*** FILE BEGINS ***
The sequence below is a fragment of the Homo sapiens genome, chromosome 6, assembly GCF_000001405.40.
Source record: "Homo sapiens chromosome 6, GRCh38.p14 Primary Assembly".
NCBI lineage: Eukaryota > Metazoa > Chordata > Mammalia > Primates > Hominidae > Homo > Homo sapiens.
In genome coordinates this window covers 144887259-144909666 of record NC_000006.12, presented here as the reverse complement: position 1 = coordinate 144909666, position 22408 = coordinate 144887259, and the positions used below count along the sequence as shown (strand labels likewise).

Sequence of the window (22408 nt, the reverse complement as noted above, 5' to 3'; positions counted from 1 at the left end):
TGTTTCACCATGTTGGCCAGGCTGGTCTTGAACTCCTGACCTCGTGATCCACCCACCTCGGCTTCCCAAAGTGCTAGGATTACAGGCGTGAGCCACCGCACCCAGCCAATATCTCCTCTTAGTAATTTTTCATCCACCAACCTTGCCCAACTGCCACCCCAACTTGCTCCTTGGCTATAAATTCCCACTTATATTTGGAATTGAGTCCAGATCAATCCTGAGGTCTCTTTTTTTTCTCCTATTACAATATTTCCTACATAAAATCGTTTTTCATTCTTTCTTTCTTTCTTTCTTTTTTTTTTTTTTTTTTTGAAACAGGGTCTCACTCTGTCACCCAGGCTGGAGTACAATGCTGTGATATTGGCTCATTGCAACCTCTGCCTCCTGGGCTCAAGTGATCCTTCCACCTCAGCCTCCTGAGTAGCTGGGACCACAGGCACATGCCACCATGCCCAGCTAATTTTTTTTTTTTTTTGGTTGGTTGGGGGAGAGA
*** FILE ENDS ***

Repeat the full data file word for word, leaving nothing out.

The sequence below is a fragment of the Homo sapiens genome, chromosome 6, assembly GCF_000001405.40.
Source record: "Homo sapiens chromosome 6, GRCh38.p14 Primary Assembly".
NCBI lineage: Eukaryota > Metazoa > Chordata > Mammalia > Primates > Hominidae > Homo > Homo sapiens.
In genome coordinates this window covers 144887259-144909666 of record NC_000006.12, presented here as the reverse complement: position 1 = coordinate 144909666, position 22408 = coordinate 144887259, and the positions used below count along the sequence as shown (strand labels likewise).

Sequence of the window (22408 nt, the reverse complement as noted above, 5' to 3'; positions counted from 1 at the left end):
TGTTTCACCATGTTGGCCAGGCTGGTCTTGAACTCCTGACCTCGTGATCCACCCACCTCGGCTTCCCAAAGTGCTAGGATTACAGGCGTGAGCCACCGCACCCAGCCAATATCTCCTCTTAGTAATTTTTCATCCACCAACCTTGCCCAACTGCCACCCCAACTTGCTCCTTGGCTATAAATTCCCACTTATATTTGGAATTGAGTCCAGATCAATCCTGAGGTCTCTTTTTTTTCTCCTATTACAATATTTCCTACATAAAATCGTTTTTCATTCTTTCTTTCTTTCTTTCTTTTTTTTTTTTTTTTTTTGAAACAGGGTCTCACTCTGTCACCCAGGCTGGAGTACAATGCTGTGATATTGGCTCATTGCAACCTCTGCCTCCTGGGCTCAAGTGATCCTTCCACCTCAGCCTCCTGAGTAGCTGGGACCACAGGCACATGCCACCATGCCCAGCTAATTTTTTTTTTTTTTTGGTTGGTTGGGGGAGAGA